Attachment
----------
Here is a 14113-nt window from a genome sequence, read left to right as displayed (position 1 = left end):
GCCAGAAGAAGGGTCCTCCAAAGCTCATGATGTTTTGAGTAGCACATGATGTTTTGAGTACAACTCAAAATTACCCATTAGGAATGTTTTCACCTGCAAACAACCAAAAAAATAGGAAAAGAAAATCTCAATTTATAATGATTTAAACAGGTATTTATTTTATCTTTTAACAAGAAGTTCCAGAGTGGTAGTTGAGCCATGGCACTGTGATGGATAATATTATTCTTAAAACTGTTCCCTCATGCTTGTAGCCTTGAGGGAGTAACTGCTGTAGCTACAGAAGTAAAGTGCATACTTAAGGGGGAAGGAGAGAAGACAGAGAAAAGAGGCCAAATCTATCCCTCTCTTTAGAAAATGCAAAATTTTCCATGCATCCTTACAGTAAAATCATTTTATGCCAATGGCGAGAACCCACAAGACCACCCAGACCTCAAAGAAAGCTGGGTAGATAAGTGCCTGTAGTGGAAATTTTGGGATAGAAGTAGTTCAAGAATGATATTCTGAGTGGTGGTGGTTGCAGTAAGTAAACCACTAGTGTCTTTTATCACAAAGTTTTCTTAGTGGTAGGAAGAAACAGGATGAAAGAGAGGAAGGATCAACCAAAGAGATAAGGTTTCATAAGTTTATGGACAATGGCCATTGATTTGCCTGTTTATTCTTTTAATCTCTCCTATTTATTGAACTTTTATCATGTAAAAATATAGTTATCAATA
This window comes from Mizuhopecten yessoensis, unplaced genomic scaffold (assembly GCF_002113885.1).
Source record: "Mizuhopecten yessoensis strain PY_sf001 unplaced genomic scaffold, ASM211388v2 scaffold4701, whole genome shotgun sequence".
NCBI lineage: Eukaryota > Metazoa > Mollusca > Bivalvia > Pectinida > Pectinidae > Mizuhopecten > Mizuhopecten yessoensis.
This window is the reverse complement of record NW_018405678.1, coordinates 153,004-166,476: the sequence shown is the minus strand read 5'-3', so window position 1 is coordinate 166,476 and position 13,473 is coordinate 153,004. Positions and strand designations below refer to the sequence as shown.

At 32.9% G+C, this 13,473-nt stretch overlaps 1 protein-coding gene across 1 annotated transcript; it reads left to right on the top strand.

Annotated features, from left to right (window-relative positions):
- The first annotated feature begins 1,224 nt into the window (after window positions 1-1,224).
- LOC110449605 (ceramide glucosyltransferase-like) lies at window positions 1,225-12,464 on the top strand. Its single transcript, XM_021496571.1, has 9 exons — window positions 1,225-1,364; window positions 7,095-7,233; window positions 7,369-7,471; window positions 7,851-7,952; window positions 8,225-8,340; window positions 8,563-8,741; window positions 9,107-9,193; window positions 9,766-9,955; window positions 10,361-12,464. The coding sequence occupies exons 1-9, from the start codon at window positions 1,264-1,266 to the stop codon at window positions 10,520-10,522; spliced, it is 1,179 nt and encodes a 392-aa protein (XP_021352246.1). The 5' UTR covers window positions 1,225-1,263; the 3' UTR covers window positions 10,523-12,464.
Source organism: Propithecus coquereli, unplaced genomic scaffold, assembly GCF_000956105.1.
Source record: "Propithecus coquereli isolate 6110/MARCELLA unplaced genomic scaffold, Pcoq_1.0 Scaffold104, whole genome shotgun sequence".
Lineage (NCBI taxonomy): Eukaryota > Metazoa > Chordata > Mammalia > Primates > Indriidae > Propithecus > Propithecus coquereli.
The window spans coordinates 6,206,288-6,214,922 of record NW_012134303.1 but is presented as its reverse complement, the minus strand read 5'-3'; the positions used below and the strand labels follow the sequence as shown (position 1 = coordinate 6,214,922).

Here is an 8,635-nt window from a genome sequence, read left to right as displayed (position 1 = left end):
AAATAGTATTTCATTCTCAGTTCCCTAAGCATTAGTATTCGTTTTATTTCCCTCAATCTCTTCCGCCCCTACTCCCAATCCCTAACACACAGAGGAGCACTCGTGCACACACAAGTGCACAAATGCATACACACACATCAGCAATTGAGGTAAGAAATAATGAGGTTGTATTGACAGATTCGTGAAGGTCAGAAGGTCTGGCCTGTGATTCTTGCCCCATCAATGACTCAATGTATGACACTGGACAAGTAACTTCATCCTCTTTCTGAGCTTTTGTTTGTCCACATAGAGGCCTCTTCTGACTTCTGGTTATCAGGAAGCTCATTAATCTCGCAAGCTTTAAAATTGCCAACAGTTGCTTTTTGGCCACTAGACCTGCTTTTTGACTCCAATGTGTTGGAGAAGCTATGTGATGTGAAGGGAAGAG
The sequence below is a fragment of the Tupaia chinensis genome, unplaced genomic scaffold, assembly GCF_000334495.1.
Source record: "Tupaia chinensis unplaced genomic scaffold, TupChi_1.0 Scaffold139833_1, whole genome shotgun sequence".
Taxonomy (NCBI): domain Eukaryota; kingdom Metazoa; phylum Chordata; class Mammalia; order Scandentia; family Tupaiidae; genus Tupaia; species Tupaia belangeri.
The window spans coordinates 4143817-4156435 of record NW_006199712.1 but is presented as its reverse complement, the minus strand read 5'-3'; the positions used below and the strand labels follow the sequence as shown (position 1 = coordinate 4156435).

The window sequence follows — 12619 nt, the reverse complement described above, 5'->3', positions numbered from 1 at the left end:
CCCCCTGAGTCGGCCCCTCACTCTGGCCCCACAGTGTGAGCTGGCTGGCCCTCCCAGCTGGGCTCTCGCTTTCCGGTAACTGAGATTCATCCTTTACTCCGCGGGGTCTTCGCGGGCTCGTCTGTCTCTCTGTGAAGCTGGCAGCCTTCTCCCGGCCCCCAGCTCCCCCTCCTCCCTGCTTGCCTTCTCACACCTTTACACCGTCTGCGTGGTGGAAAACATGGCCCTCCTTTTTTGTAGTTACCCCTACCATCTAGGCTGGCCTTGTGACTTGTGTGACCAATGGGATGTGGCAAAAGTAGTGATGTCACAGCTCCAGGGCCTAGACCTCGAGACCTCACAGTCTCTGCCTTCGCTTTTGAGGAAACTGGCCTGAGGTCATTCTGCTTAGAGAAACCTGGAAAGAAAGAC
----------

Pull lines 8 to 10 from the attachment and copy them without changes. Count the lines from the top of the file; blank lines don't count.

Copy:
Annotated features, from left to right (window-relative positions):
- The first annotated feature begins 1,224 nt into the window (after window positions 1-1,224).
- LOC110449605 (ceramide glucosyltransferase-like) lies at window positions 1,225-12,464 on the top strand. Its single transcript, XM_021496571.1, has 9 exons — window positions 1,225-1,364; window positions 7,095-7,233; window positions 7,369-7,471; window positions 7,851-7,952; window positions 8,225-8,340; window positions 8,563-8,741; window positions 9,107-9,193; window positions 9,766-9,955; window positions 10,361-12,464. The coding sequence occupies exons 1-9, from the start codon at window positions 1,264-1,266 to the stop codon at window positions 10,520-10,522; spliced, it is 1,179 nt and encodes a 392-aa protein (XP_021352246.1). The 5' UTR covers window positions 1,225-1,263; the 3' UTR covers window positions 10,523-12,464.